Handedness as a major determinant of functional cradling bias
Cradling is an interactive activity, involving a manual component that is very often an integral part of cradling. Cradling, while doing something else with the free hand, is referred to here as functional cradling. This study examined the relationship between a person's handedness and what arm he or she prefers to use when functionally cradling a baby doll that resembles a newborn infant. A total of 765 participants took part in the experiment, 403 women and 362 men, between the ages of 4 and 86 years. Left- and mixed-handers were actively recruited. The sample consisted of 64.3% right-handed, 24.7% mixed-handed, and 11.0% left-handed participants. The results showed a clear tendency for participants to cradle in their non-dominant arm ( p .001). Furthermore, this tendency increased with age and it was present in both sexes, although significantly stronger in women than in men. On the other hand, experience with young children through younger siblings and/or being a parent did not increase the likelihood to cradle in the non-dominant arm. It is concluded that humans have a clear functional cradling preference for the non-dominant arm because this enables the dominant arm to engage in other tasks. This might also explain why previous studies have reported a universal left cradling bias because a right-handed majority (intuitively) keeps the dominant hand free when cradling.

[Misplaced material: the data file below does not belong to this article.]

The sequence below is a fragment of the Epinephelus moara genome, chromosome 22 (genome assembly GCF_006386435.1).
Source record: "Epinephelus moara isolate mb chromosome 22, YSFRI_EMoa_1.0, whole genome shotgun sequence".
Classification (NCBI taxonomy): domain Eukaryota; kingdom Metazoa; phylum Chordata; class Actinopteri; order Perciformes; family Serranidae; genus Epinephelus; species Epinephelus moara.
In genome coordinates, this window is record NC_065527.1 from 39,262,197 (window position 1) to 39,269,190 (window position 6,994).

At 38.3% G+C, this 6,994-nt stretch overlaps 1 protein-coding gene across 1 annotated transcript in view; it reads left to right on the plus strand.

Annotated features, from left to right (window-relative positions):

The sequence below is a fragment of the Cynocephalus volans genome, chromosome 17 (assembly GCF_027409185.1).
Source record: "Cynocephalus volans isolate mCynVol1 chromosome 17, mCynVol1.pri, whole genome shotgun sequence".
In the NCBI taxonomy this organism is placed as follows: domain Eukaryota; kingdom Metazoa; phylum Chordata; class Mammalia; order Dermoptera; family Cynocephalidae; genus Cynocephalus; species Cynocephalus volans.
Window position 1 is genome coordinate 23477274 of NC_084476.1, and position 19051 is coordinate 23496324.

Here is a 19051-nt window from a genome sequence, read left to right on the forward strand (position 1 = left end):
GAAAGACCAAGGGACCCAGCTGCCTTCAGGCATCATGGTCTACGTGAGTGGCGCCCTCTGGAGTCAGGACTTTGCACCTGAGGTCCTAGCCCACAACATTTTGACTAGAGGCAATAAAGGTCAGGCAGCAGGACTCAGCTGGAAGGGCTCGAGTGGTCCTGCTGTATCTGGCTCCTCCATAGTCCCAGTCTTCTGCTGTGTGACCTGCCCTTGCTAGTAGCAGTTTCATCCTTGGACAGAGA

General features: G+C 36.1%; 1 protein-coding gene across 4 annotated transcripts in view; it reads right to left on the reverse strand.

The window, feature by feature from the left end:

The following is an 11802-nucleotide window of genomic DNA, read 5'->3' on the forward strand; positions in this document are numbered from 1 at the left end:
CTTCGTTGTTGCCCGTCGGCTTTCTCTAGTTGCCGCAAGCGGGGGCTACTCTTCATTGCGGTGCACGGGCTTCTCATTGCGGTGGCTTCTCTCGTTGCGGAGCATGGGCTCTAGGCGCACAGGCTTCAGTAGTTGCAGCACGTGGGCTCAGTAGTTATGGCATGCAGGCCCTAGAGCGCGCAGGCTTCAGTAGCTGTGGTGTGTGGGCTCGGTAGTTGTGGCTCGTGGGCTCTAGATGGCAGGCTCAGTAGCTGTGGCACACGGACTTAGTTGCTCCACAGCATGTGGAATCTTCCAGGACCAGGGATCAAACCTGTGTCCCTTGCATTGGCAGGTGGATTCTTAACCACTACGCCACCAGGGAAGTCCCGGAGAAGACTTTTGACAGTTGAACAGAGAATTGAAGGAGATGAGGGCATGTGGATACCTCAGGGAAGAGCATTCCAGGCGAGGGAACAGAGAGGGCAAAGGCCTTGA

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Document Type: Research Article
Affiliations: Norwegian University of Science and Technology, Trondheim, Norway
Publication date: April 1, 2006